Season of Creation 5, Year C

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Title Sermon Date Liturgical Scripture
Christmas Eve, Year A December 24, 2019 The Eve of the Nativity Luke 2:14
Advent 3, Year A December 15, 2019 Advent 3, Year A Isaiah 35:1-10
Advent 2, Year A – the Rev. Deacon Carey Connors December 8, 2019 Advent 2, Year A Matthew 3:1-12
Advent 1, Year A December 1, 2019 First Sunday of Advent, Year A Isaiah 2:1-5, Psalm 122, Romans 13:11-14, Matthew 24:36-44
Last Pentecost, Year C November 24, 2019 Last Pentecost, Christ the King Luke 23:33-43
Pentecost 23, Year C November 17, 2019 Pentecost 23, Year C, Proper 28 Luke 21:5-19
Pentecost 22, Year C November 10, 2019 Pentecost 22, Proper 27, Year C Job 19:23-27a, Luke 20:38
All Saints, Year C November 3, 2019 All Saints’ Sunday, Year C 2019 Luke 6:20-31
Pentecost 20, Year C October 27, 2019 Pentecost 2, Proper 25, Year C 2 Timothy 4:6-8
Pentecost 19, Year C October 20, 2019 Nineteenth Sunday after Pentecost, Proper 24 Luke 18:1-8
Pentecost 18, Year C October 13, 2019 Eighteenth Sunday after Pentecost, Year C Psalm 111, Luke 17:11-19
Pentecost 17, Year C – Rev. Deacon Carey Connors October 6, 2019 Seventeenth Sunday after Pentecost, Year C 2 Timothy 1:1-14,Luke 17:5-10
Season of Creation 5, Year C September 29, 2019 Season of Creation 5, Year B Proverbs 8:22-31, Ephesians 1:3-10, Luke 24:13-35
Season of Creation 4, Year C September 22, 2019 Season of Creation, Year C, Week 4 Luke 16:19-31, Amos 8:4-8
Season of Creation 3, Year C September 15, 2019 Season of Creation, Week 3, Year C Deuteronomy 11:10-17, Luke 15:1-10


Season of Creation 5, Year C

Sermon Date:September 29, 2019

Scripture: Proverbs 8:22-31, Ephesians 1:3-10, Luke 24:13-35

Liturgy Calendar: Season of Creation 5, Year B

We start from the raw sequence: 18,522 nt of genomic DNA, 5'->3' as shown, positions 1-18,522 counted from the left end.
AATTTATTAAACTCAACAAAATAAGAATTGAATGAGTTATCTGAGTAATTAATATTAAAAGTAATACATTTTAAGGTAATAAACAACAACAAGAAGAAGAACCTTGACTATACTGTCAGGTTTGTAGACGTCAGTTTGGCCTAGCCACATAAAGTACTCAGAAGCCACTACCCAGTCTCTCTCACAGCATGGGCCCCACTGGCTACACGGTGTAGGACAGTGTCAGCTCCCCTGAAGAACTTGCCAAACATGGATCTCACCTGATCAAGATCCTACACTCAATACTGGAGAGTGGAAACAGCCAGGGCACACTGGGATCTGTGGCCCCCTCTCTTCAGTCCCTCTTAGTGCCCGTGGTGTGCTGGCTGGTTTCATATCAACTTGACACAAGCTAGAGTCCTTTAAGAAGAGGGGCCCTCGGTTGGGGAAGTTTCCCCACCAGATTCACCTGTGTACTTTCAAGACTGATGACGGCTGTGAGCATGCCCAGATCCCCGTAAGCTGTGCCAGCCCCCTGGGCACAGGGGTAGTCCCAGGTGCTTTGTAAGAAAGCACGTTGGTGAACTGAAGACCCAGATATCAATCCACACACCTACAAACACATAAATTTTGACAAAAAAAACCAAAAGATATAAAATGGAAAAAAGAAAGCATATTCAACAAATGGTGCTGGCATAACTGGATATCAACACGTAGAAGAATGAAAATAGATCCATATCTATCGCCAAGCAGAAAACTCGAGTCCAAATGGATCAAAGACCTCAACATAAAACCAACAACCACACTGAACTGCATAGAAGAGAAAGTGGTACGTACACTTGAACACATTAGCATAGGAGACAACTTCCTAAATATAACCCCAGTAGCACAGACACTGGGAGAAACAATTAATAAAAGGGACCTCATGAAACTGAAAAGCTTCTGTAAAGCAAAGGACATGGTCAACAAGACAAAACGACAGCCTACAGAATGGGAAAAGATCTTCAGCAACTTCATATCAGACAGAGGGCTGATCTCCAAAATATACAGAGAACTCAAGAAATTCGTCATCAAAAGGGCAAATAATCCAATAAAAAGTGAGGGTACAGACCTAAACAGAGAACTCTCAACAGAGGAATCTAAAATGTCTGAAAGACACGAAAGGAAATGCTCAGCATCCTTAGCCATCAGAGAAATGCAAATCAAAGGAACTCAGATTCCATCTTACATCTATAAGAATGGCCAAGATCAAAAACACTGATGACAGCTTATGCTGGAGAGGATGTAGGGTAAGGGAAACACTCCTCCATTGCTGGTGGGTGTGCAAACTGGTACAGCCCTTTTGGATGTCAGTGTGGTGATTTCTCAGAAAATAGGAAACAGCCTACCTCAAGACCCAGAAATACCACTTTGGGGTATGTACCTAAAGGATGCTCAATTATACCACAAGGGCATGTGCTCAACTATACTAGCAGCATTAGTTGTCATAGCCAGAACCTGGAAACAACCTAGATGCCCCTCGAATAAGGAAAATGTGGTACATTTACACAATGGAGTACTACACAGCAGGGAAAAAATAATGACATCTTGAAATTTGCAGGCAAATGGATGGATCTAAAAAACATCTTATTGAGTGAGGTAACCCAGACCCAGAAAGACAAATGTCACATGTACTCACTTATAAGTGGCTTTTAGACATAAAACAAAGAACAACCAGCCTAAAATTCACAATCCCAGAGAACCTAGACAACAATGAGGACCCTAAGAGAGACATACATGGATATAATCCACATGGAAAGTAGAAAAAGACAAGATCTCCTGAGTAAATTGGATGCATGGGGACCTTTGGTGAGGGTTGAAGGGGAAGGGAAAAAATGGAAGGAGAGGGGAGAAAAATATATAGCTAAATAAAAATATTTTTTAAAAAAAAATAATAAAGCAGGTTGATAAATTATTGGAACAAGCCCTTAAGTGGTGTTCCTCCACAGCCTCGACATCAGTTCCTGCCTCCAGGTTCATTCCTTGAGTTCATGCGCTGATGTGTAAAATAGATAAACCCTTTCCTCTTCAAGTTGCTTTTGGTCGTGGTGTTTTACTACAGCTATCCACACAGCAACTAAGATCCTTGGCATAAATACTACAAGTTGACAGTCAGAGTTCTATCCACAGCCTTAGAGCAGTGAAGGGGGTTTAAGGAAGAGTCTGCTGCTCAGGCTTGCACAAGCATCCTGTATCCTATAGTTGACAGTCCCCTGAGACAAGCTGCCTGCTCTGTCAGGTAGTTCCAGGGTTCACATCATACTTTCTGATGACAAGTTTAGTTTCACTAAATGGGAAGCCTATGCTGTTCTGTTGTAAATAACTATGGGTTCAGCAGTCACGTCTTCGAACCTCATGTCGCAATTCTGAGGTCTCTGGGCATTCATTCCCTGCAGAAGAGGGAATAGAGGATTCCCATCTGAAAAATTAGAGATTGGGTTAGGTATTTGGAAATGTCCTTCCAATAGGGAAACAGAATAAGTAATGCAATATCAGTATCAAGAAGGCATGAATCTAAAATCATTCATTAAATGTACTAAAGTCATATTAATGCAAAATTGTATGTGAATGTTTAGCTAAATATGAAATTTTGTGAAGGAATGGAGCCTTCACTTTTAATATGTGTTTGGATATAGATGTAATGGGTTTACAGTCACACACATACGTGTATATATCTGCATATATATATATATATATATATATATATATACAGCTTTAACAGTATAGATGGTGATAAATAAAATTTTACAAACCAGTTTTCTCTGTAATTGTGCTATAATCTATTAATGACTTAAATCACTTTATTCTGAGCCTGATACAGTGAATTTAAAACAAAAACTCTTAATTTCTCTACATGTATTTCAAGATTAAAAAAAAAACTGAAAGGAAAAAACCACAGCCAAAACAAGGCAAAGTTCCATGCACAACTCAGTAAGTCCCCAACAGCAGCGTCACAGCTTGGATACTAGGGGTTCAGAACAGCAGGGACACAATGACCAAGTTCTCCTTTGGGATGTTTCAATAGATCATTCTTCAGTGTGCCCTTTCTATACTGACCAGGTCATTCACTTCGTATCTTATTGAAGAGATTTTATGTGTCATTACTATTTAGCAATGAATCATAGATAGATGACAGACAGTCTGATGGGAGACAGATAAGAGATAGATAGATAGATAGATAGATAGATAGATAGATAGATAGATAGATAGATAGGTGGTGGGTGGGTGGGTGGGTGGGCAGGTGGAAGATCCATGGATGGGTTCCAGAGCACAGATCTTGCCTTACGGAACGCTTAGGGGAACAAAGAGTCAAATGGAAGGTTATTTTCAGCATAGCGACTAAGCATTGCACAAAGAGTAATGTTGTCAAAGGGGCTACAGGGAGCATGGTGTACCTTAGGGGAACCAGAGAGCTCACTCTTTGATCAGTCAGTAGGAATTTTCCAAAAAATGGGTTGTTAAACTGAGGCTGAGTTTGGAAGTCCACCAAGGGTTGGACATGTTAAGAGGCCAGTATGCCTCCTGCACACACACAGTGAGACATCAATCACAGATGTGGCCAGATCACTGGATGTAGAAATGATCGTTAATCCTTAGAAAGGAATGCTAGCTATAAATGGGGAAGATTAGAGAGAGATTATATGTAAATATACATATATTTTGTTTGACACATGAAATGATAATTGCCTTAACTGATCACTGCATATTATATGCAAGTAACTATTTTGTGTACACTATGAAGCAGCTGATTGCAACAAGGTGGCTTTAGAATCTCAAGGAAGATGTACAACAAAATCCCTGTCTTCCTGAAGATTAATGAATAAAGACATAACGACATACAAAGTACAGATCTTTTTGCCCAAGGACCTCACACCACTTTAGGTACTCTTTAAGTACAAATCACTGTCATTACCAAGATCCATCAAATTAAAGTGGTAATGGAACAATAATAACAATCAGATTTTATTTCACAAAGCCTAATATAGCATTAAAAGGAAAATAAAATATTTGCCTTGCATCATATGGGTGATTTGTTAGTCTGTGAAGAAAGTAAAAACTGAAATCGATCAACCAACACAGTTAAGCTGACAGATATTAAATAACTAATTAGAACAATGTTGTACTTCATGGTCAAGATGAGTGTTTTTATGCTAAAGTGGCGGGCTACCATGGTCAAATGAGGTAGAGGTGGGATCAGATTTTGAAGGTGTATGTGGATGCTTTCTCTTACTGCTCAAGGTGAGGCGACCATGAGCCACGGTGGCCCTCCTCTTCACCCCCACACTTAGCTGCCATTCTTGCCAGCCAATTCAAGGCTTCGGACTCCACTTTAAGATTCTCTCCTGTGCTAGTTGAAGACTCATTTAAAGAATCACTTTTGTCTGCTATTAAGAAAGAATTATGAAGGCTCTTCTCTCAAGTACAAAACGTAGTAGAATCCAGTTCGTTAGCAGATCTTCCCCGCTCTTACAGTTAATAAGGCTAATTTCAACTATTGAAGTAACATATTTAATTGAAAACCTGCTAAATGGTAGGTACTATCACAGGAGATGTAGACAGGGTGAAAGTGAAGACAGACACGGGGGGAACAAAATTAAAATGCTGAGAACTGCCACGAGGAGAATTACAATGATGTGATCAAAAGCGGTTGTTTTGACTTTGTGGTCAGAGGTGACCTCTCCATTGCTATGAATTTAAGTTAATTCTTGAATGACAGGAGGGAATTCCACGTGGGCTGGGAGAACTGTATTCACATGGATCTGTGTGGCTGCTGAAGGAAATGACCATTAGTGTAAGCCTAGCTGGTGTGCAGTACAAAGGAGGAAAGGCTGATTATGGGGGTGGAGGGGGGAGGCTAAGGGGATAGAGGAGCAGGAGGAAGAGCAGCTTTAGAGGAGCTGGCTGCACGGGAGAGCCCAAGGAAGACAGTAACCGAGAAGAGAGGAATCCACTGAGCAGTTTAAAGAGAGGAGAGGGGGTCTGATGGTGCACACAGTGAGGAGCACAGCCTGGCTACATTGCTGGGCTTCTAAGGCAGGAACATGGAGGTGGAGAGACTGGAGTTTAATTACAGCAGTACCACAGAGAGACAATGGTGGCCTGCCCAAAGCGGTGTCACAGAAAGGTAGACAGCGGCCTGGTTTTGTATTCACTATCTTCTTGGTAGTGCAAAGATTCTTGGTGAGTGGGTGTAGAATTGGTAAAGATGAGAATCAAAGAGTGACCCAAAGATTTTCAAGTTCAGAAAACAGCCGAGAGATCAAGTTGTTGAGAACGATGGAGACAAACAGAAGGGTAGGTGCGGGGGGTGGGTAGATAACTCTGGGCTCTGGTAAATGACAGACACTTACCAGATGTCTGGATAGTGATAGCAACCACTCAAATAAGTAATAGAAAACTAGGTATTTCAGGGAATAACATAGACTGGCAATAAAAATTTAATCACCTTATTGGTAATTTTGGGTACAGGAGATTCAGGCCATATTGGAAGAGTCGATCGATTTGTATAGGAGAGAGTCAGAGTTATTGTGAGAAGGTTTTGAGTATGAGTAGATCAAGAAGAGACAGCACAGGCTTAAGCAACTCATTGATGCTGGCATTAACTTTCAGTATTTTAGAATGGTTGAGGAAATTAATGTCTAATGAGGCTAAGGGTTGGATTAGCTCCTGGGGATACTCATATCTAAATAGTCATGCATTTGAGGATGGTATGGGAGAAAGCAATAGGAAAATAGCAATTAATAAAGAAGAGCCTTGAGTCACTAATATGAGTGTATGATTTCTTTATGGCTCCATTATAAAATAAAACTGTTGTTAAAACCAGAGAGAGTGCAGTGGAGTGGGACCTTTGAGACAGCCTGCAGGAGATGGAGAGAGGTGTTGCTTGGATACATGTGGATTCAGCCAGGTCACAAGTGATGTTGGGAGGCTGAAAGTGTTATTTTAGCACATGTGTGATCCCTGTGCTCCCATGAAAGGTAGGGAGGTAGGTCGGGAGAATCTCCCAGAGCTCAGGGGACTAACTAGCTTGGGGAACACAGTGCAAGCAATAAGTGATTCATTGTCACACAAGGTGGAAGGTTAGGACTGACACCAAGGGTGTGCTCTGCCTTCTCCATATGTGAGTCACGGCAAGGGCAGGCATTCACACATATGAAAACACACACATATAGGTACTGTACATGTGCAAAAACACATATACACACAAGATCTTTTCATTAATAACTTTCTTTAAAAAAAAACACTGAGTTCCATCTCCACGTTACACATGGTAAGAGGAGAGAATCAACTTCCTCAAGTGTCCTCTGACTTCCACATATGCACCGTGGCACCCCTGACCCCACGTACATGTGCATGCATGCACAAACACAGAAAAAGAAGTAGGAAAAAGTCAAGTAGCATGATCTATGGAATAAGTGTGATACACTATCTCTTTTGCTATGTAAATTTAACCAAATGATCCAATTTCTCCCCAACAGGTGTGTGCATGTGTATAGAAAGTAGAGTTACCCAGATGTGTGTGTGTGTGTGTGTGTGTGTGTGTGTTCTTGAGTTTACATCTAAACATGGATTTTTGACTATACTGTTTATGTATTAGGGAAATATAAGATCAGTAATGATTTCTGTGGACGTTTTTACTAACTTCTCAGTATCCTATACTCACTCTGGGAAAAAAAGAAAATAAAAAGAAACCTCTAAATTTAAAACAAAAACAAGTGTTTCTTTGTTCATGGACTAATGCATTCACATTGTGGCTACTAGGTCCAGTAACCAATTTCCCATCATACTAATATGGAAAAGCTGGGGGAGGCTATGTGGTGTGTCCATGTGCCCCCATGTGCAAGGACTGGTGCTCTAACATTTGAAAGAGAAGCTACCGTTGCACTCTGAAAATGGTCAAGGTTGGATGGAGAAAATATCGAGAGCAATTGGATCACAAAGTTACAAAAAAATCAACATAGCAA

“Road to Emmaus” – Tiffany (1912)

Connectedness is essential to life! 

Last Thursday, in the journal Science, scientists published the latest evidence that connected wildlife habitats are one of the best ways to preserve biodiversity.

You can read the details about the report in the article by Ben Guarino in Friday’s The Washington Post on page A2, “Study:  Connecting Habitats has long-lasting ecological benefits.”

These corridors are superhighways for plants and animals.  Birds eat and spread seeds.  Butterflies and bees follow the corridors and spread pollen. 

The study, that has gone on over a period of eighteen years  in the corridors that connect habitats, shows that in these connected corridors, plant extinctions were reduced by 2% annually and the colonization of new plant species shot up by 5 percent each year, with no sign of stopping. 

Policies have already begun to promote these corridors. 

“In 2016, the governors of six New England states and the premiers of the provinces in eastern Canada signed a resolution promoting ecological connectivity among their forests.”

“The 2018 Farm Bill expands support for corridors—such as prairie strips—in agricultural land.”

We people benefit from the corridors as well.  Buffers that run along the rivers help to prevent pollution from getting into the water.  Prairie strips prevent erosion and offer habitat to the insects that pollinate the crops.  And urban greenways give space for nature enthusiasts to get out and enjoy the earth. 

Connection is essential to life!    

So here, at the end of the Season of Creation, we come back to the beginning, connecting the circle of our life together in God. 

On the first Sunday of this Season of Creation, we began at the beginning. 

The first book in the Bible, Genesis, starts off with these words.  “In the beginning, when God created the heavens and the earth.” 

And the Gospel according to John starts this way.   “In the beginning was the Word, and the Word was with God, and the Word was God.  He was in the beginning with God.”

These words open the Gospel according to John. 

So today, as this Season of Creation closes, we find ourselves back at the beginning once more.

The writer of Proverbs tells us that Wisdom, who we have come to know as the personification of Jesus, was there at the beginning. 

“When there were no depths I, Jesus, was brought forth, when there were no springs abounding with water.”

And then Jesus joins in the act of creation at the beginning.

When God establishes the heavens, Jesus is there. 

When God draws a circle on the face of the deep, Jesus is there.

When God makes firm the skies above, Jesus is there. 

When God marks out the foundations of the earth,

Jesus is there beside God, like a master worker, and Jesus is God’s delight, rejoicing before God always, rejoicing in God’s inhabited world, and delighting in us, the human race.